Corrie ten Boom was released on December 28, 1944. In the movie The Hiding Place, she narrates the section on her release from camp, saying that she later learned that her release had been a clerical error. She said, "God does not have problems—only plans." The Jews whom the ten Booms had been hiding at the time of their arrests remained undiscovered and all but one, an old woman named Mary, survived.

Life after the war[edit]

After the war, ten Boom returned to The Netherlands to set up a rehabilitation center. The refuge houses consisted of concentration camp survivors and sheltered the jobless Dutch who previously collaborated with Germans during the occupation. She returned to Germany in 1946, and traveled the world as a public speaker, appearing in over sixty countries, during which time she wrote many books.

Ten Boom told the story of her family and their work during World War II in her best selling book, The Hiding Place (1971), which was made into a film by World Wide Pictures in 1975 starring Jeannette Clift as ten Boom and Julie Harris as ten Boom's sister Betsie. In 1977, ten Boom, then 85 years old, moved to Placentia, California. In 1978, she suffered two strokes, the first rendering her unable to speak, and the second resulting in paralysis. She did not regain function for the remaining five years of her life, dying on her 91st birthday (15 April 1983) following a third stroke.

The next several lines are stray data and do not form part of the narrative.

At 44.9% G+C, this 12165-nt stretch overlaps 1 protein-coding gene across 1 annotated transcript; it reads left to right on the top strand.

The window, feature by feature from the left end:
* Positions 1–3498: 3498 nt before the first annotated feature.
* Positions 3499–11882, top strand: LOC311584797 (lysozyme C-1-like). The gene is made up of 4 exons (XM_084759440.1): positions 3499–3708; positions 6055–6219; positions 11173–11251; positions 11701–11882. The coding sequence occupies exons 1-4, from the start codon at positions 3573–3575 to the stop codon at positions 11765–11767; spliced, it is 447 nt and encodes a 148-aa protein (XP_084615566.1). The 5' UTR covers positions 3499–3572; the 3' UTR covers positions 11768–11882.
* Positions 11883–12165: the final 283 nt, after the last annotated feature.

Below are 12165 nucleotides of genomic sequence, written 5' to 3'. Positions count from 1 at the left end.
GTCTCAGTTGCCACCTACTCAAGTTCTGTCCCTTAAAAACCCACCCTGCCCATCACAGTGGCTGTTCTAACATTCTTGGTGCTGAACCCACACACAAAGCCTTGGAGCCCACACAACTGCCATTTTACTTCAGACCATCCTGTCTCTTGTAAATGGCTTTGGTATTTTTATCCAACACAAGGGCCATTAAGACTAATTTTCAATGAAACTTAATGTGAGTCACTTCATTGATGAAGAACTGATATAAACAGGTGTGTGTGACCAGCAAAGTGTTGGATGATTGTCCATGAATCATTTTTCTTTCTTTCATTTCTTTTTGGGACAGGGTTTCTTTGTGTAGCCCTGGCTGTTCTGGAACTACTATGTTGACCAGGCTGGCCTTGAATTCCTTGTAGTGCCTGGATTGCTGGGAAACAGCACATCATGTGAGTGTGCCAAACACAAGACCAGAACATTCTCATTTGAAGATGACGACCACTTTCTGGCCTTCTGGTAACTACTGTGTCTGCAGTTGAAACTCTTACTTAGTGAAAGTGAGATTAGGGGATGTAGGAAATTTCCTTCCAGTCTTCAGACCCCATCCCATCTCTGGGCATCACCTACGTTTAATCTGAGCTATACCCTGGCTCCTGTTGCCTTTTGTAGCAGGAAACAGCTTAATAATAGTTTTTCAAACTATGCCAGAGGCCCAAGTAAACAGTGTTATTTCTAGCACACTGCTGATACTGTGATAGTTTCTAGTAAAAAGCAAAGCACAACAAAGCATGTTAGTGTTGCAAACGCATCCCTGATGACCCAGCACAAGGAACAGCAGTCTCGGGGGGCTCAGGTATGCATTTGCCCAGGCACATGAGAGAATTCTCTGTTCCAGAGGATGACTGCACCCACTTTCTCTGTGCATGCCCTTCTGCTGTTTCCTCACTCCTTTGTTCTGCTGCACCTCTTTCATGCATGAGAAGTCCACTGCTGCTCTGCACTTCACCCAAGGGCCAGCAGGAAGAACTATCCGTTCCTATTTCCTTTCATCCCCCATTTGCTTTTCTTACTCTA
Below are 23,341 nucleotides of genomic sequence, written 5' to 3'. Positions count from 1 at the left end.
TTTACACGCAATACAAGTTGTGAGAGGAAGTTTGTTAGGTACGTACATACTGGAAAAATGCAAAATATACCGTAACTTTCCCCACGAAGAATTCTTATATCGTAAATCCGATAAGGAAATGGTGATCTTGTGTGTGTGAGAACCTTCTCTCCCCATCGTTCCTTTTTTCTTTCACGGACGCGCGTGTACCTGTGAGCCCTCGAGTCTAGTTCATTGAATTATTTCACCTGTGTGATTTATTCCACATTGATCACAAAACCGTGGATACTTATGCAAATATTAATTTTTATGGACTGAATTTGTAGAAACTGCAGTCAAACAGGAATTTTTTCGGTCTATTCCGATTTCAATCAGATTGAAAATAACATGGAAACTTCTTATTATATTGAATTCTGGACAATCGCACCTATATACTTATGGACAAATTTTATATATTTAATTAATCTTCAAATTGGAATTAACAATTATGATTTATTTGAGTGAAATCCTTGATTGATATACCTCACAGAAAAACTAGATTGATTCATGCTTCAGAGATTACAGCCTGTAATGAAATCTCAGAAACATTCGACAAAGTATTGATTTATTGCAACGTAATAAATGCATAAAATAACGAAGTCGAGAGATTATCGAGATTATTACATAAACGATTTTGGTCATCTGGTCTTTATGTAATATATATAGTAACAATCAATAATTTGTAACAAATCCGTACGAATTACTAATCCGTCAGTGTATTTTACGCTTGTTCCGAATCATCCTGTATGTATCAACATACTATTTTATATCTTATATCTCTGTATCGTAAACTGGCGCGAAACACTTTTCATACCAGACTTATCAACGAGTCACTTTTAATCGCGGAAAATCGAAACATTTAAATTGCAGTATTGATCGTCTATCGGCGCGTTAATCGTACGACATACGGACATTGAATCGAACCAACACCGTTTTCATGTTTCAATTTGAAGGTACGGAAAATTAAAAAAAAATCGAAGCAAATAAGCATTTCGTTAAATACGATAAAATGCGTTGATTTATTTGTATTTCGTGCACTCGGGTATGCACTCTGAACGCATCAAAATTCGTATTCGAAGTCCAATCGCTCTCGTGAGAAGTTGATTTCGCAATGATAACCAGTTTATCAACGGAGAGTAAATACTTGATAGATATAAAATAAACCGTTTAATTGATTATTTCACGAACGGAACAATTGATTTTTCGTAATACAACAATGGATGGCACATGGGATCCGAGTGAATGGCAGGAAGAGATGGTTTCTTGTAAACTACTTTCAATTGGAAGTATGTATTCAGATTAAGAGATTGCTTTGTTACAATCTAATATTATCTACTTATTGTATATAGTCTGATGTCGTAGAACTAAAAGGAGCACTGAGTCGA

Honors[edit]

Religious views[edit]

Her teaching focused on the Christian Gospel, with emphasis on forgiveness. In her book Tramp for the Lord (1974), she tells the story of an encounter while she was teaching in Germany in 1947. She was approached by a former Ravensbrück camp guard, who had been known as one of the cruelest. She was reluctant to forgive him, but prayed that she would be able to. Ten Boom wrote:

For a long moment we grasped each other's hands, the former guard and the former prisoner. I had never known God's love so intensely as I did then.

She also wrote (in the same passage) that in her post-war experience with other victims of Nazi brutality, it was those who were able to forgive who were best able to rebuild their lives. She appeared on many Christian television programs discussing her ordeal during the Holocaust and the concepts of forgiveness and God's love.

She rejected the doctrine that some asserted, of Pre-Tribulation Rapture, and wrote that it was without Biblical foundation. She believed that such a doctrine left the Christian Church ill-prepared in times of great persecution, such as in China under Mao Zedong. She often quoted a favorite saying of her sister: "There is no pit so deep that He [God] is not deeper still."

References[edit]

  1. ^ a b c d ten Boom, Sherrill & Sherrill 1971.
  2. ^ "H2G2", DNA, The British Broadcasting Company .

Further reading[edit]

External links[edit]